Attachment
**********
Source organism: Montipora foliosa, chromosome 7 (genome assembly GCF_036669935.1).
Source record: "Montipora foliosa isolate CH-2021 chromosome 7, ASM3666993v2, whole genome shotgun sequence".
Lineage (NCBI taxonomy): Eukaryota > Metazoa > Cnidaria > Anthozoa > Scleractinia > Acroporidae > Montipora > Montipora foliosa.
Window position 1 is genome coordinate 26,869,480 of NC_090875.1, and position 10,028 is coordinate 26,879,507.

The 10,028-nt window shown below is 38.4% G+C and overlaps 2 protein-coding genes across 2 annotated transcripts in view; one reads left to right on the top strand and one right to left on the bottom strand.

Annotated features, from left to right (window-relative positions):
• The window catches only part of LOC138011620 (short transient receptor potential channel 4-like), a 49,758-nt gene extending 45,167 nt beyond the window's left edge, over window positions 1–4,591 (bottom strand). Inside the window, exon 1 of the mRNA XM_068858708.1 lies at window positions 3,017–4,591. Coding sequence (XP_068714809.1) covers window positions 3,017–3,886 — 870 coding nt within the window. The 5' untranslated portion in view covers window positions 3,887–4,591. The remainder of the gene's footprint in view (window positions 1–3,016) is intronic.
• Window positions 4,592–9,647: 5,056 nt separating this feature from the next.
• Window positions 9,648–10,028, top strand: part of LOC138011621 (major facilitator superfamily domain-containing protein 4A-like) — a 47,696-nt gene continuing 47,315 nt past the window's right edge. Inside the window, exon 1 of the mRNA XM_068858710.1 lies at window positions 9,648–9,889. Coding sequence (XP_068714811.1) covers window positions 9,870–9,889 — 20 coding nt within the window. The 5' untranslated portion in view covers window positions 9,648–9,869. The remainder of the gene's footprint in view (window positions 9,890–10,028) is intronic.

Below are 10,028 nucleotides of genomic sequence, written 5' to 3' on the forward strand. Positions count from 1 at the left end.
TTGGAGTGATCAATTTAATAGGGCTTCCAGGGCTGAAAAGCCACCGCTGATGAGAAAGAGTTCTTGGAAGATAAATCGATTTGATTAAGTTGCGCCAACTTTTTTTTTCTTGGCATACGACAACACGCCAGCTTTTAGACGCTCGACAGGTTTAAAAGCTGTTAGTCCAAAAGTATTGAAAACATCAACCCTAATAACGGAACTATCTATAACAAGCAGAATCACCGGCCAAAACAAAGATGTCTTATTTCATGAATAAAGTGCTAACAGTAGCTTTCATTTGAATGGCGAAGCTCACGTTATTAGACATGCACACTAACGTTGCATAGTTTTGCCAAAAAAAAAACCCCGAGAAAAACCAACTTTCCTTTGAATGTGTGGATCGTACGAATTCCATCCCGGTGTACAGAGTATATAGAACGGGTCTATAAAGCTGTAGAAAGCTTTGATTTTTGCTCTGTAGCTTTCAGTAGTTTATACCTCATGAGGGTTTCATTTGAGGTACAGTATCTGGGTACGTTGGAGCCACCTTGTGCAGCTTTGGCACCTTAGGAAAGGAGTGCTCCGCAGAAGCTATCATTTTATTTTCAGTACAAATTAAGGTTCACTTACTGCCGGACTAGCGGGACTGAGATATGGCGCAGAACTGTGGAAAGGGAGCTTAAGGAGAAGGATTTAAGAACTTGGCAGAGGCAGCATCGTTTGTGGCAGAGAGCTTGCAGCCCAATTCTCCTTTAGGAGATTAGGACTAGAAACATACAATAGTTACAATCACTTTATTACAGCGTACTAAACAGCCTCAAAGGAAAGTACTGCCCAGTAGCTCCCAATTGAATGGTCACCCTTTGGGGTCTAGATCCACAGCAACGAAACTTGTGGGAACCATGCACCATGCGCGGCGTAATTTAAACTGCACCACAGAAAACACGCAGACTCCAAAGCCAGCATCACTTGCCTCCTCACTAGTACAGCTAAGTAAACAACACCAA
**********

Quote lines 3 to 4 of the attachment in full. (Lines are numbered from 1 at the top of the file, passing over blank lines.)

Lineage (NCBI taxonomy): Eukaryota > Metazoa > Cnidaria > Anthozoa > Scleractinia > Acroporidae > Montipora > Montipora foliosa.
Window position 1 is genome coordinate 26,869,480 of NC_090875.1, and position 10,028 is coordinate 26,879,507.